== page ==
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E-Alert Case Updates

United States District Court for the District of Columbia enters summary judgment in favor of a hotel management company in action premised on criminal acts of a third party

Beckwith v. Interstate Mgmt. Co., LLC
No. 14-00214

by Wayne C. Heavener, Associate
Semmes, Bowen & Semmes (www.semmes.com)

Available at: https://ecf.dcd.uscourts.gov/cgi-bin/show_public_doc?2014cv0214-31

In Beckwith v. Interstate Management Co., LLC, the United States District Court for the District of Columbia entered summary judgment for a hotel management company that was sued by a patron alleging that the defendant negligently failed to prevent an assault by another patron. The Court rejected the plaintiff’s claim that the assault was foreseeable. The Court also held that the plaintiff failed to establish a clearly articulated standard of care owed by the management company, as was required under the law of the District of Columbia. As a result, the Court entered summary judgment for the defendant hotel management company, and against the plaintiff.

Connor Beckwith (“Plaintiff”) was assaulted at the Hamilton Crowne Plaza Hotel in Washington, D.C., when Anthony Lopez touched Plaintiff while Plaintiff was walking to the men’s restroom. Lopez followed Plaintiff into the restroom, where Lopez touched Plaintiff again. Plaintiff reported the incident to his parents, and Plaintiff’s father immediately alerted the hotel’s front desk staff. Lopez was arrested shortly thereafter in the hotel restaurant. Plaintiff subsequently filed an action sounding in negligence against Interstate Management Company, LLC (“Defendant”), which served as the management company for the hotel. Plaintiff alleged that Defendant was negligent in maintaining security measures and in responding to the assault. Defendant moved for summary judgment, and argued that Plaintiff’s evidence was insufficient to establish the elements of a claim based upon negligence. In response, Plaintiff argued that local crime statistics demonstrated that it was foreseeable that an intruder would come on the hotel’s premises.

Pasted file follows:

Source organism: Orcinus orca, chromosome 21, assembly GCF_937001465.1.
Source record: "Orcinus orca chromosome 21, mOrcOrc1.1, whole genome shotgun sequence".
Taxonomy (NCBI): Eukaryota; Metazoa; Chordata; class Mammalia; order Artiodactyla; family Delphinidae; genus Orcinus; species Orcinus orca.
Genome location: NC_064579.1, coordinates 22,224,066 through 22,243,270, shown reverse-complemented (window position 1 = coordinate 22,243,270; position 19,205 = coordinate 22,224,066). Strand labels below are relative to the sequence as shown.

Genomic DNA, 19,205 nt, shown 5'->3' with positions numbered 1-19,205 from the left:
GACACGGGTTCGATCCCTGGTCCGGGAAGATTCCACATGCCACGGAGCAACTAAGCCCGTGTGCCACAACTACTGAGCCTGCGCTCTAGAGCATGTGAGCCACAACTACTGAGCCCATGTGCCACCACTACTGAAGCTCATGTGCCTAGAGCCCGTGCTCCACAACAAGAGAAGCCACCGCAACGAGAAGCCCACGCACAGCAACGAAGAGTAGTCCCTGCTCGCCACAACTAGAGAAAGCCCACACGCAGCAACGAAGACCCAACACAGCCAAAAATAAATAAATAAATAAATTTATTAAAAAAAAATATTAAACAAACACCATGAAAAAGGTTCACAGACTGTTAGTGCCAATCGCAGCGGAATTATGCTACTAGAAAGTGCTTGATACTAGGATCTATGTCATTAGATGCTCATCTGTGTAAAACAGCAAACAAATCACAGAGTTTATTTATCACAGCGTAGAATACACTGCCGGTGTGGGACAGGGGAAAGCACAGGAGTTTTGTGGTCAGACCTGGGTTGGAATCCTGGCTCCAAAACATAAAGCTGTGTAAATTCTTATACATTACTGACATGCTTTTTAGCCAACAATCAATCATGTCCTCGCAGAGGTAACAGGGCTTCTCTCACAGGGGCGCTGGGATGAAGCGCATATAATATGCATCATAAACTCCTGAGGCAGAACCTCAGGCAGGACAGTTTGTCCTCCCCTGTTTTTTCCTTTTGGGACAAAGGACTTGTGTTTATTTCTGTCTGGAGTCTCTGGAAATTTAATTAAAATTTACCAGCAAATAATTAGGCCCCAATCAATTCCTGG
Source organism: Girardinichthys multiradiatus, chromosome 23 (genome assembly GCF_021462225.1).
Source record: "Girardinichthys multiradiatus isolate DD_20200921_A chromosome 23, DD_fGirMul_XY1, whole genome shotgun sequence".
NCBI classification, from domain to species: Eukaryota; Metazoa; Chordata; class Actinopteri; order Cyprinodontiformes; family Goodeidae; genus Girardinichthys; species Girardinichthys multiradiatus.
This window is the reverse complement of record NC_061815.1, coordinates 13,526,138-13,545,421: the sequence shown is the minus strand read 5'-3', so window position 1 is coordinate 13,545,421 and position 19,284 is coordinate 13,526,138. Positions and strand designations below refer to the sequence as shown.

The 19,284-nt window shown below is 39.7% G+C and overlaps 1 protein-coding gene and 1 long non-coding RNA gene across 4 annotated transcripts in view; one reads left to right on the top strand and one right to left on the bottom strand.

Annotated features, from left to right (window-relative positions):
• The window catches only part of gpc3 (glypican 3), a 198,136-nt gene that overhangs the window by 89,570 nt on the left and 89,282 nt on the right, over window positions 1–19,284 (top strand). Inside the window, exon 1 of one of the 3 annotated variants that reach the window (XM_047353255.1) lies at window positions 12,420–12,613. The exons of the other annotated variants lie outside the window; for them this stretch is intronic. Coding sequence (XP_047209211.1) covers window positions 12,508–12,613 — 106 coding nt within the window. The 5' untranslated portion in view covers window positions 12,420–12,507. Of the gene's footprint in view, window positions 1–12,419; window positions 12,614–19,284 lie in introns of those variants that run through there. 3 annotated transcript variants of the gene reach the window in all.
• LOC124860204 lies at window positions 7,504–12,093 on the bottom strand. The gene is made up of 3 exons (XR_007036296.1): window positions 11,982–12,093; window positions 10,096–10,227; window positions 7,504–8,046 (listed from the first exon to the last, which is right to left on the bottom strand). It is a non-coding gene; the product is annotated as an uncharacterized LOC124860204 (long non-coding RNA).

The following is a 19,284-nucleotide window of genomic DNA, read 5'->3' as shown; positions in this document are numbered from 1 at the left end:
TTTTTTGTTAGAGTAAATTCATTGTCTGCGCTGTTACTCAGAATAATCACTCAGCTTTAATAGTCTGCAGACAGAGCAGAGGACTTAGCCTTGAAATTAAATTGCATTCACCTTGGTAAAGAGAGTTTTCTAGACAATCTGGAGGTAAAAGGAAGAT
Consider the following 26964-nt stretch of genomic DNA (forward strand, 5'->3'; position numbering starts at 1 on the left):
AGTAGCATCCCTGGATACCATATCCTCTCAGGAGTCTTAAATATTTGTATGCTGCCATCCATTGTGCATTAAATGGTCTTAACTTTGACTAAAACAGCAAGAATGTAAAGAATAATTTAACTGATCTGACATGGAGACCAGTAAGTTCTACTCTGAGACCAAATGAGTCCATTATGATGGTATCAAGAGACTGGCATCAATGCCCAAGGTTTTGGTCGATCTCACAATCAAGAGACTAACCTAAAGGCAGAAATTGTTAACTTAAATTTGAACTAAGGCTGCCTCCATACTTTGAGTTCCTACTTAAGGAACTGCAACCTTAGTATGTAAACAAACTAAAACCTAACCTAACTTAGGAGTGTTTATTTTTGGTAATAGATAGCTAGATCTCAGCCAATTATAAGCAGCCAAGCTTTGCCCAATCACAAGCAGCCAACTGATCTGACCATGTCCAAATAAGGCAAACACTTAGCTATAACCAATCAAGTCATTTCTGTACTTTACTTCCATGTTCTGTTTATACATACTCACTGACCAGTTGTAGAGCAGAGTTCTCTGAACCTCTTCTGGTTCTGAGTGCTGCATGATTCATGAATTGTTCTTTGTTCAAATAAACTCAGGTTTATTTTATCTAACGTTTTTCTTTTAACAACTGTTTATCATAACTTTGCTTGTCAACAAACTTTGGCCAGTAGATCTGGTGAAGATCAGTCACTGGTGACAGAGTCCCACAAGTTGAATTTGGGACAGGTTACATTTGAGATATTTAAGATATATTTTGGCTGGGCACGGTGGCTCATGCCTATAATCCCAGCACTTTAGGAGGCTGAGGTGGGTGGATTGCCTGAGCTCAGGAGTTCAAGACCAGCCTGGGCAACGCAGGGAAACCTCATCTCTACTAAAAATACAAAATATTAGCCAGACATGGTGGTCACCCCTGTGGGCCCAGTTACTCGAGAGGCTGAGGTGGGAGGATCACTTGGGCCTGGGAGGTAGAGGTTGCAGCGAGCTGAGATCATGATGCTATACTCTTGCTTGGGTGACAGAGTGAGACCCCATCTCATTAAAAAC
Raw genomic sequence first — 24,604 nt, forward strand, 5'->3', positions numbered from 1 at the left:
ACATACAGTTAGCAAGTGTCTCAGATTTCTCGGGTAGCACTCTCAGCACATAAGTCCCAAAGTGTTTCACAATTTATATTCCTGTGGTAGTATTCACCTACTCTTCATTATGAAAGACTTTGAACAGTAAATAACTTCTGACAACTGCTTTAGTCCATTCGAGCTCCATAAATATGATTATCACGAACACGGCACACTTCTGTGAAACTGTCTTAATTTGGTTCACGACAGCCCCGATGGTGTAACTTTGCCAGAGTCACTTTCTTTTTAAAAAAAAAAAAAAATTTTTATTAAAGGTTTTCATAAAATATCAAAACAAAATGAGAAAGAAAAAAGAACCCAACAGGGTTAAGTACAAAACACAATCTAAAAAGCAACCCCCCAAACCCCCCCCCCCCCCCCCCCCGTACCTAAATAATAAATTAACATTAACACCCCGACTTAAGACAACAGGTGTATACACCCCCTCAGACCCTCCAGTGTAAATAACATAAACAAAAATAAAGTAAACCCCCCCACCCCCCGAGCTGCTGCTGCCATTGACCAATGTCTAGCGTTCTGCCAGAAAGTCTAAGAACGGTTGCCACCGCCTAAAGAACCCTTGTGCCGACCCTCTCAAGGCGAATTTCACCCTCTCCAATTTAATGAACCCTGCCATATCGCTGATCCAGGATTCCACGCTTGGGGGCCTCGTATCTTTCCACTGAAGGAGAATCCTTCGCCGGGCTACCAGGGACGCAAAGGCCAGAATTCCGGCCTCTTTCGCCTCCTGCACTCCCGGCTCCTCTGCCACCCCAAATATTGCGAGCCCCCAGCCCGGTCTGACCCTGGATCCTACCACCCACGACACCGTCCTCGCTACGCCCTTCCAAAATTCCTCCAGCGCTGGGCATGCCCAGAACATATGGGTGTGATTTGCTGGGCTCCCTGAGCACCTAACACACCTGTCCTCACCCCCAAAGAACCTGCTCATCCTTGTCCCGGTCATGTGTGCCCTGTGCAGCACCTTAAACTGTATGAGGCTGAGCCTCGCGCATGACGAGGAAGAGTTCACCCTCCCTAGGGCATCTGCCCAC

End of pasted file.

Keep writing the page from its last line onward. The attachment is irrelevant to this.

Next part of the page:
The Court granted Defendant’s motion, and entered summary judgment against Plaintiff. The Court noted that the tort law of the District of Columbia controlled Plaintiff’s lawsuit. Under D.C. law, the Court held that Plaintiff was required to prove that Lopez’s criminal act was so foreseeable that it became Defendant’s duty to guard against it by adhering to a recognized standard of care. The Court held that Lopez’s assault was not foreseeable. The Court noted that the requisite foreseeability under D.C. law depended upon the plaintiff’s relationship to the defendant. If the plaintiff and defendant were part of a “special relationship,” then the defendant owed the plaintiff a greater duty of protection. The Court determined that Defendant owed Plaintiff a “greater duty of protection” because of the parties’ innkeeper-guest relationship. Nevertheless, the Court held that the assault was not foreseeable. The Court rejected Plaintiff’s argument that crime statistics could meet Plaintiff’s burden in this case. The court also held that, even if the assault was foreseeable, Plaintiff did not establish the requisite standard of care. The Court noted that, under D.C. law, the Plaintiff had a duty to articulate and reference a standard of care by which Defendant’s actions could be measured. The Court noted that Plaintiff proffered the expert testimony of Andre Street, a Baltimore hotel security director, in order to establish a standard of care. The Court found that Mr. Street’s testimony was insufficient to establish a clearly articulated standard of care because Mr. Street provided only vague and “passing references” to “best practices” in the area of hotel security. Because Plaintiff was unable to establish either the foreseeability of the assault, or the duty of care applicable to Defendant, the Court entered summary judgment for Defendant.


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